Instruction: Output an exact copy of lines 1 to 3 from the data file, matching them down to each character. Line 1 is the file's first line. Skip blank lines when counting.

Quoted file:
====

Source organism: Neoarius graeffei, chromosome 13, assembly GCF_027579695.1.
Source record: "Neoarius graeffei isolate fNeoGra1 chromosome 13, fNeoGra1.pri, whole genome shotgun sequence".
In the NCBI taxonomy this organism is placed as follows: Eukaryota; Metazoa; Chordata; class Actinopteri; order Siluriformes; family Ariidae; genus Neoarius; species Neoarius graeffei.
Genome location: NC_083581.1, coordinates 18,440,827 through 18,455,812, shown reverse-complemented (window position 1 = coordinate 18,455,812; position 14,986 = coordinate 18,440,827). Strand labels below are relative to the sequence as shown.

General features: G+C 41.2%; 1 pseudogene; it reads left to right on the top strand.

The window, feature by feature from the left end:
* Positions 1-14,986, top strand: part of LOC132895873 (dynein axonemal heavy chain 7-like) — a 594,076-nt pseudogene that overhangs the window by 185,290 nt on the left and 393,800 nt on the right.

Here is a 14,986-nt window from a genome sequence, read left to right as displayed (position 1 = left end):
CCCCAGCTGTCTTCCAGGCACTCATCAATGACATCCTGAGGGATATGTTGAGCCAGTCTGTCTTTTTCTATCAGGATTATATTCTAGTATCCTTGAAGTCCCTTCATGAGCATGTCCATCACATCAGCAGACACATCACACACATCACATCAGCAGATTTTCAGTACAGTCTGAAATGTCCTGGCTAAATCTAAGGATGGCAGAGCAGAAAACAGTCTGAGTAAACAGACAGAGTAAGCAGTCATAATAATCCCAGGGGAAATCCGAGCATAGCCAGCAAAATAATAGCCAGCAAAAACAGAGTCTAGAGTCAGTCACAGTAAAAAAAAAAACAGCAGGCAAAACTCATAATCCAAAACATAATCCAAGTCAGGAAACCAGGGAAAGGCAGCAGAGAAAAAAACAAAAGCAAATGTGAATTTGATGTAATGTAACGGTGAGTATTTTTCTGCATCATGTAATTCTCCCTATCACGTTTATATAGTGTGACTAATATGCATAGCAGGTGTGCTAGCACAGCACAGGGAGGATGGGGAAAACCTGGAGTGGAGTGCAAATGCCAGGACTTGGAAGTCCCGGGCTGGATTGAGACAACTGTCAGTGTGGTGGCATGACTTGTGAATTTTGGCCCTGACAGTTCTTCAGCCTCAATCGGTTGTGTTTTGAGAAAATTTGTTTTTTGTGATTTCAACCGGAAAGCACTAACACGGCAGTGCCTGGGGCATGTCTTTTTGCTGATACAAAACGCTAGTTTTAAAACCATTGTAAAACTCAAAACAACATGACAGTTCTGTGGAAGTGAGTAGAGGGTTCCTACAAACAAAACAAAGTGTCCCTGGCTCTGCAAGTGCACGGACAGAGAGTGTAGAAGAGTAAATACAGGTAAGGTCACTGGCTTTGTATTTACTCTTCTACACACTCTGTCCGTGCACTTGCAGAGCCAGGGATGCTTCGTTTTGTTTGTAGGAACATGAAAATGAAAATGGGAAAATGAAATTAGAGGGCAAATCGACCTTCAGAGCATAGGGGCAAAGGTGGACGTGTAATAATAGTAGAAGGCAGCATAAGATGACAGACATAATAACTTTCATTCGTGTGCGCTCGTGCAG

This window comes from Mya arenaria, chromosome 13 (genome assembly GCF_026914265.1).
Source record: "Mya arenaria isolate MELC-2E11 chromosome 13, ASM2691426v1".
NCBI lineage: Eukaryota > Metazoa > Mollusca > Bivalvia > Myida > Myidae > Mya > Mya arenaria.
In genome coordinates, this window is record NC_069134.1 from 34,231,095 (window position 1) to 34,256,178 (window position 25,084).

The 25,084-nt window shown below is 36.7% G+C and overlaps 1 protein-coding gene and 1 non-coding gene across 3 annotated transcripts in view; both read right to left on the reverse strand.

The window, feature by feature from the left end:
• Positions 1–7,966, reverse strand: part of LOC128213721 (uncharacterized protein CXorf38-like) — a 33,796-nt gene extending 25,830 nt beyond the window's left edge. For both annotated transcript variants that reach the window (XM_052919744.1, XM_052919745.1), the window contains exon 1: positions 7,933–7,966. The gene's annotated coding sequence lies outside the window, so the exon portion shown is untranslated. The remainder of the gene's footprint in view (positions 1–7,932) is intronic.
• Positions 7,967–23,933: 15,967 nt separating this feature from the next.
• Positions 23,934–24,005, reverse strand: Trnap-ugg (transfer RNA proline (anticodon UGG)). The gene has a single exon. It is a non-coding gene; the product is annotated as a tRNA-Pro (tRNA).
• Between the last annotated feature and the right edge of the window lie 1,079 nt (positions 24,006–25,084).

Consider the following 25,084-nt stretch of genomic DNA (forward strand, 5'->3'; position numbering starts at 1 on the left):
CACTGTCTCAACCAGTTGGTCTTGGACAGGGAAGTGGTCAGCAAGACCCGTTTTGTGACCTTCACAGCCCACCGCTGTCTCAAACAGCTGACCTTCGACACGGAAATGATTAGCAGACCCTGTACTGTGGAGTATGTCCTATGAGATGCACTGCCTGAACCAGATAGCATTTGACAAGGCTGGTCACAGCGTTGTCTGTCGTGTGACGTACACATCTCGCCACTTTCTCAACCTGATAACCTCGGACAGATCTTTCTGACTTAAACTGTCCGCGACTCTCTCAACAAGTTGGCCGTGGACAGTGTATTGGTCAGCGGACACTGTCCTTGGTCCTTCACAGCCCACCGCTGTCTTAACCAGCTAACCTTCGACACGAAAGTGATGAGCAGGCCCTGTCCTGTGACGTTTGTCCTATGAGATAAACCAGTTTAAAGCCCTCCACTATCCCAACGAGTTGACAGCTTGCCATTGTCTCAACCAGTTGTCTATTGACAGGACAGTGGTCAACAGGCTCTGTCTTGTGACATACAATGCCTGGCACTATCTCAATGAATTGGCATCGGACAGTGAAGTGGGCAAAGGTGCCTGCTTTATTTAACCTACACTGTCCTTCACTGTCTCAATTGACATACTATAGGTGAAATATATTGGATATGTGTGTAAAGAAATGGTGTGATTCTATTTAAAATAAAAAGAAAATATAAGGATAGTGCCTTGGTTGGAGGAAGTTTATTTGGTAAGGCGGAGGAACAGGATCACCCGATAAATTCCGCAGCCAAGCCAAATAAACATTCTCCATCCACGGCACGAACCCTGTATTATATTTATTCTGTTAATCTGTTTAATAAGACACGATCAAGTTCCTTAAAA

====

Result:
Source organism: Neoarius graeffei, chromosome 13, assembly GCF_027579695.1.
Source record: "Neoarius graeffei isolate fNeoGra1 chromosome 13, fNeoGra1.pri, whole genome shotgun sequence".
In the NCBI taxonomy this organism is placed as follows: Eukaryota; Metazoa; Chordata; class Actinopteri; order Siluriformes; family Ariidae; genus Neoarius; species Neoarius graeffei.